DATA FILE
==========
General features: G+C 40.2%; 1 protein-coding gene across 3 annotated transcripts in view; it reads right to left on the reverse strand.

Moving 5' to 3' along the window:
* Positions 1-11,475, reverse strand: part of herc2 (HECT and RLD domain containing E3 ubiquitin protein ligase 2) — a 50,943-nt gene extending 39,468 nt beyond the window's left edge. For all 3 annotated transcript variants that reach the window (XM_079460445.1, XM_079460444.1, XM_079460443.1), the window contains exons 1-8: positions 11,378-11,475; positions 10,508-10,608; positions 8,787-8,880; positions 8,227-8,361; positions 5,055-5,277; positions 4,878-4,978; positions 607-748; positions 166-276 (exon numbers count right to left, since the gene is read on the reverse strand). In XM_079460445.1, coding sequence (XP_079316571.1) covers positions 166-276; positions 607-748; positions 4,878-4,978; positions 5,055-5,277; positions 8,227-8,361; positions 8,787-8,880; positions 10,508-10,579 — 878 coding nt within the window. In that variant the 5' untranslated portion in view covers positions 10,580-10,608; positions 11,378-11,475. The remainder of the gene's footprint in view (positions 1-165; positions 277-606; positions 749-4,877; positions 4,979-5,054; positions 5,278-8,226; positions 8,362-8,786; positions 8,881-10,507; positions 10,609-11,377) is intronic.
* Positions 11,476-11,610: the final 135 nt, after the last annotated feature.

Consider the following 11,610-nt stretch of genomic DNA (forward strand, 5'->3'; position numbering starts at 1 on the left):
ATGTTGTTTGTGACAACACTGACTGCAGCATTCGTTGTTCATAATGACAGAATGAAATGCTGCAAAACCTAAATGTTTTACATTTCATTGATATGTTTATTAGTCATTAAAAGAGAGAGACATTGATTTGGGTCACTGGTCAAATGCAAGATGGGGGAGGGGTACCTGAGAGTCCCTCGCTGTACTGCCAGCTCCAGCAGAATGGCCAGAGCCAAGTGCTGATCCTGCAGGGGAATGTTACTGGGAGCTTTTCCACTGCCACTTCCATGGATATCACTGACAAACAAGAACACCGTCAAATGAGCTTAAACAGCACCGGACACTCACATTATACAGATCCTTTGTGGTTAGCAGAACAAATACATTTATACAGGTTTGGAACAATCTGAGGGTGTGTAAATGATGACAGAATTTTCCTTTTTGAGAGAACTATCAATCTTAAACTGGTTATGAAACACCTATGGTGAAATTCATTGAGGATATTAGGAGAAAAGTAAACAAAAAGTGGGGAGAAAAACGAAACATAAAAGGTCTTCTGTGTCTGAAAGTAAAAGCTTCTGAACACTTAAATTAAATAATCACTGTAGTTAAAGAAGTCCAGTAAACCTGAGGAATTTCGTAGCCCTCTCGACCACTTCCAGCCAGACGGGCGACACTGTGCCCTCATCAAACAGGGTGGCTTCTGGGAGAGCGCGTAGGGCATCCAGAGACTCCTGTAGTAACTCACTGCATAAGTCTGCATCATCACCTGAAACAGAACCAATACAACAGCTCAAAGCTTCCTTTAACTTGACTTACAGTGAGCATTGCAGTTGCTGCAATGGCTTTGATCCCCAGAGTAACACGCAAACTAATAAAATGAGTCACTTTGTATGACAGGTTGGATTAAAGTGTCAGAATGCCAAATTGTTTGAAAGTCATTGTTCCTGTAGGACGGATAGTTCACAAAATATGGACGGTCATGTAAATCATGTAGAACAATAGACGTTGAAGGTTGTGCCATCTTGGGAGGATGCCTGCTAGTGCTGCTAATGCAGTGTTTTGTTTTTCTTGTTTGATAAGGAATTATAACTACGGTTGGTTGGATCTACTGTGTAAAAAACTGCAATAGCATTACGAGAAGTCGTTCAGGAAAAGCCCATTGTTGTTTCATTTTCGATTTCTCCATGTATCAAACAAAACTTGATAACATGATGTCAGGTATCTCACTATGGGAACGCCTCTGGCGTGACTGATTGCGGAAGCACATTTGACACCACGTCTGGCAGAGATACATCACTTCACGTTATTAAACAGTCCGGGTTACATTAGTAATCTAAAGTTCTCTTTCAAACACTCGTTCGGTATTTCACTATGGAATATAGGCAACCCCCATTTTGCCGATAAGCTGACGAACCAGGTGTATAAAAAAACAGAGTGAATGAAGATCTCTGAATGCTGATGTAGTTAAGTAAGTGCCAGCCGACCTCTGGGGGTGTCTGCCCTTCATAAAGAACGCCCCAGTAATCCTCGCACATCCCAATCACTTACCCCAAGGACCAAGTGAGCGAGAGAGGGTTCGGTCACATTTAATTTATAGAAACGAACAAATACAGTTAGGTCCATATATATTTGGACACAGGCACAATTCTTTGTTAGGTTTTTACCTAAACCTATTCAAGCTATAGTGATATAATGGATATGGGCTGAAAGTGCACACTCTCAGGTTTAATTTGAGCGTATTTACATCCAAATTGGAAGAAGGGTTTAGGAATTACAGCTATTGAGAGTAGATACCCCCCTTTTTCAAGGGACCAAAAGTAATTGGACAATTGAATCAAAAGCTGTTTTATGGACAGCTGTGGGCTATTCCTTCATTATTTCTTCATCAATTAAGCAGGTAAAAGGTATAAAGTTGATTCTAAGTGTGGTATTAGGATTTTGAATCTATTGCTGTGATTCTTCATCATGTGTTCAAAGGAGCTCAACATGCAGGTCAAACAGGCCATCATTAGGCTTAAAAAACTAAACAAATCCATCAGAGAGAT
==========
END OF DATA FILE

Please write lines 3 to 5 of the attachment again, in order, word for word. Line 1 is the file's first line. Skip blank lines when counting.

* Positions 1-11,475, reverse strand: part of herc2 (HECT and RLD domain containing E3 ubiquitin protein ligase 2) — a 50,943-nt gene extending 39,468 nt beyond the window's left edge. For all 3 annotated transcript variants that reach the window (XM_079460445.1, XM_079460444.1, XM_079460443.1), the window contains exons 1-8: positions 11,378-11,475; positions 10,508-10,608; positions 8,787-8,880; positions 8,227-8,361; positions 5,055-5,277; positions 4,878-4,978; positions 607-748; positions 166-276 (exon numbers count right to left, since the gene is read on the reverse strand). In XM_079460445.1, coding sequence (XP_079316571.1) covers positions 166-276; positions 607-748; positions 4,878-4,978; positions 5,055-5,277; positions 8,227-8,361; positions 8,787-8,880; positions 10,508-10,579 — 878 coding nt within the window. In that variant the 5' untranslated portion in view covers positions 10,580-10,608; positions 11,378-11,475. The remainder of the gene's footprint in view (positions 1-165; positions 277-606; positions 749-4,877; positions 4,979-5,054; positions 5,278-8,226; positions 8,362-8,786; positions 8,881-10,507; positions 10,609-11,377) is intronic.
* Positions 11,476-11,610: the final 135 nt, after the last annotated feature.

Consider the following 11,610-nt stretch of genomic DNA (forward strand, 5'->3'; position numbering starts at 1 on the left):